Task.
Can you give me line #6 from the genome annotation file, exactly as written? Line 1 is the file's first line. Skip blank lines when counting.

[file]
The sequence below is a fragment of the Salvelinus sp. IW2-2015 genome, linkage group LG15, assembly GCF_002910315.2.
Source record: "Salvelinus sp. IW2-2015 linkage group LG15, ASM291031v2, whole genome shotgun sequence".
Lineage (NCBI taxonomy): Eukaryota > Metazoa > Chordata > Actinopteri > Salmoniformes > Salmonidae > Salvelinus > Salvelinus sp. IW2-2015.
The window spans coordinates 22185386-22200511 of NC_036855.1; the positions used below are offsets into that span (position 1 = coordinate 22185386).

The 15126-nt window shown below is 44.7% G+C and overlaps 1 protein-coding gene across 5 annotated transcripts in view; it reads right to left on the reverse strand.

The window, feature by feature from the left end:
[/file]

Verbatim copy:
The window, feature by feature from the left end: